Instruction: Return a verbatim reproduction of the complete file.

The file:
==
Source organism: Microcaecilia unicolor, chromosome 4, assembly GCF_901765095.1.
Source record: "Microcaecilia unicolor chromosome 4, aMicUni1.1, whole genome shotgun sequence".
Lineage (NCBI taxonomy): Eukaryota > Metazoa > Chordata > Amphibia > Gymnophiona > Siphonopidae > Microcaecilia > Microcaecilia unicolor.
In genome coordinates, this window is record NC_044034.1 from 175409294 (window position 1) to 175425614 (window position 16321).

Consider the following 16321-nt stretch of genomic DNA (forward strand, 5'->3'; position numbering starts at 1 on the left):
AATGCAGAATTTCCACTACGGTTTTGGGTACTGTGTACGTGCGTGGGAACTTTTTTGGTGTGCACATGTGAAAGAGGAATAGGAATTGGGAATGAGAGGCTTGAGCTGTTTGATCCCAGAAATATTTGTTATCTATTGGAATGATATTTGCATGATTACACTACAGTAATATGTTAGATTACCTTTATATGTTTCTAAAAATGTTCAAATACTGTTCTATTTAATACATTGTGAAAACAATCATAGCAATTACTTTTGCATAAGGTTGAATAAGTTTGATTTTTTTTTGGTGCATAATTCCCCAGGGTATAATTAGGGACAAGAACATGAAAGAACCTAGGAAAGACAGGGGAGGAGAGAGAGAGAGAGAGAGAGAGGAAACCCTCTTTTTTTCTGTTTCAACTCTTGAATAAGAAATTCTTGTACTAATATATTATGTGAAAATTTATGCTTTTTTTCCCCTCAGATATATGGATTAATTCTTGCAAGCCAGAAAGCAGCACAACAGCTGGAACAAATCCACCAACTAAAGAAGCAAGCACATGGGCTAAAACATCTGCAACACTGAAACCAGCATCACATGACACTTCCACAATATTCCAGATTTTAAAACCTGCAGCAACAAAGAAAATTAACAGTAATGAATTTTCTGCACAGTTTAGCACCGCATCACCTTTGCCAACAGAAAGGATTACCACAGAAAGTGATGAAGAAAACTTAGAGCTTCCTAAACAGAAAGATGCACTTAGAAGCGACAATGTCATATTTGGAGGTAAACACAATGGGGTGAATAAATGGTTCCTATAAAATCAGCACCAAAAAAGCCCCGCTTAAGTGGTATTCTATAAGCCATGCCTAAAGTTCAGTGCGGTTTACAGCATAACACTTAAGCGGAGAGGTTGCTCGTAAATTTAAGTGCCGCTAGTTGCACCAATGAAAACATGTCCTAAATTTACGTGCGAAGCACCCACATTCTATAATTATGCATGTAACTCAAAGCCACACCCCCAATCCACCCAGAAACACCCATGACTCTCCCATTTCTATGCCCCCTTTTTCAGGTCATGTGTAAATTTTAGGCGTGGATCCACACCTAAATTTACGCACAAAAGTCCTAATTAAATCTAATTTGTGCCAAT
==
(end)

Source organism: Microcaecilia unicolor, chromosome 4, assembly GCF_901765095.1.
Source record: "Microcaecilia unicolor chromosome 4, aMicUni1.1, whole genome shotgun sequence".
Lineage (NCBI taxonomy): Eukaryota > Metazoa > Chordata > Amphibia > Gymnophiona > Siphonopidae > Microcaecilia > Microcaecilia unicolor.
In genome coordinates, this window is record NC_044034.1 from 175409294 (window position 1) to 175425614 (window position 16321).

Consider the following 16321-nt stretch of genomic DNA (forward strand, 5'->3'; position numbering starts at 1 on the left):
AATGCAGAATTTCCACTACGGTTTTGGGTACTGTGTACGTGCGTGGGAACTTTTTTGGTGTGCACATGTGAAAGAGGAATAGGAATTGGGAATGAGAGGCTTGAGCTGTTTGATCCCAGAAATATTTGTTATCTATTGGAATGATATTTGCATGATTACACTACAGTAATATGTTAGATTACCTTTATATGTTTCTAAAAATGTTCAAATACTGTTCTATTTAATACATTGTGAAAACAATCATAGCAATTACTTTTGCATAAGGTTGAATAAGTTTGATTTTTTTTTGGTGCATAATTCCCCAGGGTATAATTAGGGACAAGAACATGAAAGAACCTAGGAAAGACAGGGGAGGAGAGAGAGAGAGAGAGAGAGAGGAAACCCTCTTTTTTTCTGTTTCAACTCTTGAATAAGAAATTCTTGTACTAATATATTATGTGAAAATTTATGCTTTTTTTCCCCTCAGATATATGGATTAATTCTTGCAAGCCAGAAAGCAGCACAACAGCTGGAACAAATCCACCAACTAAAGAAGCAAGCACATGGGCTAAAACATCTGCAACACTGAAACCAGCATCACATGACACTTCCACAATATTCCAGATTTTAAAACCTGCAGCAACAAAGAAAATTAACAGTAATGAATTTTCTGCACAGTTTAGCACCGCATCACCTTTGCCAACAGAAAGGATTACCACAGAAAGTGATGAAGAAAACTTAGAGCTTCCTAAACAGAAAGATGCACTTAGAAGCGACAATGTCATATTTGGAGGTAAACACAATGGGGTGAATAAATGGTTCCTATAAAATCAGCACCAAAAAAGCCCCGCTTAAGTGGTATTCTATAAGCCATGCCTAAAGTTCAGTGCGGTTTACAGCATAACACTTAAGCGGAGAGGTTGCTCGTAAATTTAAGTGCCGCTAGTTGCACCAATGAAAACATGTCCTAAATTTACGTGCGAAGCACCCACATTCTATAATTATGCATGTAACTCAAAGCCACACCCCCAATCCACCCAGAAACACCCATGACTCTCCCATTTCTATGCCCCCTTTTTCAGGTCATGTGTAAATTTTAGGCGTGGATCCACACCTAAATTTACGCACAAAAGTCCTAATTAAATCTAATTTGTGCCAAT